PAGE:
White Label or Platform – Which Is Right for Your Reg. A+?
Today, the benefits of equity crowdfunding are clear.
Traditionally, to get capital you would find a VC, institutional investor, or go raise money through angels and accredited investors. It’s a time consuming process that can take hundreds of hours and sometimes leave you out to dry with nothing. Or, maybe you do get a term sheet – and hopefully the terms are favorable – but when the timing is bad that term sheet can be pulled right out from underneath you.
By contrast, equity crowdfunding has changed this narrative in a big way. How? Well, you can raise up to $5M per year under Reg. CF or up to $75M per year under Reg. A+. You stay in control – for instance, by issuing non-voting common shares. And you manage the entire fundraising process one investor at a time – after all, it’s often easier to get lots of small and medium checks than one giant check.
Despite all of equity crowdfunding’s upsides, though, Reg. A+ in particular has not necessarily been successful for many entrepreneurs. Why? It all comes down to choices. Say you decide to raise $10M using a Reg. A+. Now you have two options: hire a broker-dealer platform to organize and run your offering; or, go the DIY route. Let’s unpack both and see which might be best for you.
Option 1: Hire a broker-dealer platform, like StartEngine
The more standard, and in my view fruitful, choice is to hire a broker-dealer platform, such as StartEngine, SeedInvest or Republic, to name a few. These platforms offer a full range of services for companies raising under Reg. A+. So what do you get? Here’s what’s typically part of the full-service offering:
- Structuring of the deal and the type of securities to be offered
- Sourcing the escrow service, transfer agent, legal team, and CPAs
- Ensuring SEC compliance, reviewing past filings, and making updates if needed
- Preparing a marketing and launch plan for the offering – this can sometimes include a test-the-waters campaign to build interest as well
Broker-dealer platforms often also come with regulatory advantages – notably, they can generally offer in all 50 states and manage state filings as well as any state-specific requirements. (It’s important to note, though, that every broker-dealer may be different).
The most important aspect of a platform is the quality of their investor community. In my experience, average investor acquisition costs hover right around $2,000. So the number of repeat investors a broker-dealer platform brings can make a huge difference in the success of your offering. Additionally, as investors place their orders, the platform will check each one against Treasury regulation requirements (aka your customer and anti money-laundering checks).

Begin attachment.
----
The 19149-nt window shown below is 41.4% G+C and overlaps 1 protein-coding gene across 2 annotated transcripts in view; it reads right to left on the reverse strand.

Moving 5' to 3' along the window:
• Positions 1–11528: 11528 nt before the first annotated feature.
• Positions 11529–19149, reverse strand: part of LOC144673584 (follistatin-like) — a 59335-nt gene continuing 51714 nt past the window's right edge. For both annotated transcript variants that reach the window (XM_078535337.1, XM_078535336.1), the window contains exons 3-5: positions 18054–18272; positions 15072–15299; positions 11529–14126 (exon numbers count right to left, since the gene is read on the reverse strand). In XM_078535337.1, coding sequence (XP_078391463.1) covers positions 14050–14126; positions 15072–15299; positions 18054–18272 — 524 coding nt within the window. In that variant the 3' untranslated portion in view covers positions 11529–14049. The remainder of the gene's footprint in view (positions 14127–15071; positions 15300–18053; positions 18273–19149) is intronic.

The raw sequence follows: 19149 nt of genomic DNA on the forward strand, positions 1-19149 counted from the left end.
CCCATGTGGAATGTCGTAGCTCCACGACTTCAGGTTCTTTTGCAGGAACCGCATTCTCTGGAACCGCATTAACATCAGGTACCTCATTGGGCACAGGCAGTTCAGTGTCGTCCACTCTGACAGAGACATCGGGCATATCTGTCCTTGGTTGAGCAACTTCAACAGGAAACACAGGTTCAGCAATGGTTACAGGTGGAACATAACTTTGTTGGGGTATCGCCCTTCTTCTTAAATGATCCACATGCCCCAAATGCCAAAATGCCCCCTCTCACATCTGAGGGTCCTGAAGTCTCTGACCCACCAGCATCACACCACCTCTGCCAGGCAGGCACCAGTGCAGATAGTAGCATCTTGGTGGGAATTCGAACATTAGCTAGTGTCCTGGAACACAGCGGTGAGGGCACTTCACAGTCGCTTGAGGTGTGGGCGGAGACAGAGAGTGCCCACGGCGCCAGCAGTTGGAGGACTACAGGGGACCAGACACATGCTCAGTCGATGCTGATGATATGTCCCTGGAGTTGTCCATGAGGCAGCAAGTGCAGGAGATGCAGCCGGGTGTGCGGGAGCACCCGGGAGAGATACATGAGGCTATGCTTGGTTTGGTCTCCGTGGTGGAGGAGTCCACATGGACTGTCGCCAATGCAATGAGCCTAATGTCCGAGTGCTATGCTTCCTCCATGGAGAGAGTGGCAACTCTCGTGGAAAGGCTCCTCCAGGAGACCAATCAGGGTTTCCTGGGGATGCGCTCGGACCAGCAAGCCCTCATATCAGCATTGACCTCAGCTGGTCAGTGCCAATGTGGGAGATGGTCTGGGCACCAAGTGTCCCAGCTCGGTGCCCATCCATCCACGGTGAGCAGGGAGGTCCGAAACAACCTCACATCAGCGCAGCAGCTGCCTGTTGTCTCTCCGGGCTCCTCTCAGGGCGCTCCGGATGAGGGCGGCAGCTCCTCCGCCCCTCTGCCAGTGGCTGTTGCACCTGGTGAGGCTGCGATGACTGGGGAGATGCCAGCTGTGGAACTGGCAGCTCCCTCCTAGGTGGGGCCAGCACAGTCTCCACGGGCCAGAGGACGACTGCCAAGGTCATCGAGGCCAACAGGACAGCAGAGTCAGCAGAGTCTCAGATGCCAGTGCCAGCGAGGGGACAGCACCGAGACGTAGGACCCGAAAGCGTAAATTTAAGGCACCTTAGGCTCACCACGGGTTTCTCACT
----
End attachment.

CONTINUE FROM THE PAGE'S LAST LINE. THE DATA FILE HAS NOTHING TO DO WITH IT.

Some of the largest raises to date have been conducted with broker-dealer platforms. And the comfort of knowing all regulations are met, as well as the boost to momentum from a dedicated investor community, are huge advantages. For these services, a company will often pay around 3.5%, plus some equity compensation. Sometimes investors pay fees as well, though in the case of StartEngine, escrow fees are included.
Option 2: Do It Yourself
Though it’s called a DIY offering, in practice it’s often in name only. Generally, a company will look for a white-label platform that can help with presenting the offering and the mechanics for accepting investments as a service. This saves the need to write all of the website and back-end code to receive investments into an escrow account. Most businesses will also hire a low-cost broker-dealer to handle the clearing of investments, such as KYC/AML, on their behalf.
The costs for these off-the-shelf solutions vary. In my experience, though, the white-label gets around $10 per investor, and the accommodating broker-dealer gets about 1% plus $50k in fixed fees. Don’t forget – escrow may be another 1.5% depending on the vendors and banks selected. So all in, your costs can be up to 4.5% or more depending on the size of your raise. However, the main disadvantage is the hefty cost to acquire new investors. Remember the $2,000 average? That means unless you already have a highly engaged community, advertising will likely not work on its own.
The right solution? A combination of the two.
I’ve found that broker-dealer platforms, like StartEngine, can typically offer 50% of the investors a company needs; the other half is acquired through the business’s own efforts. So, why not start with a platform, like ours, to get to your goal? Then, down the road hire a separate white-label and broker-dealer to build on the raise. Now, some may argue that it’s best to simply engage your own community via a white-label first, then switch to a platform (in other words, turn the process around). But you have to remember the key is momentum. At StartEngine, we’ve learned that investors look for early signs of a hot raise – so if you get a slow start, you could be dead in the water.
Raising capital is hard. Equity crowdfunding can make it a lot easier, but only if you pick the right partner. My advice? Do your homework, and go with a high-reputation team to mitigate the risks of a low-performing offer.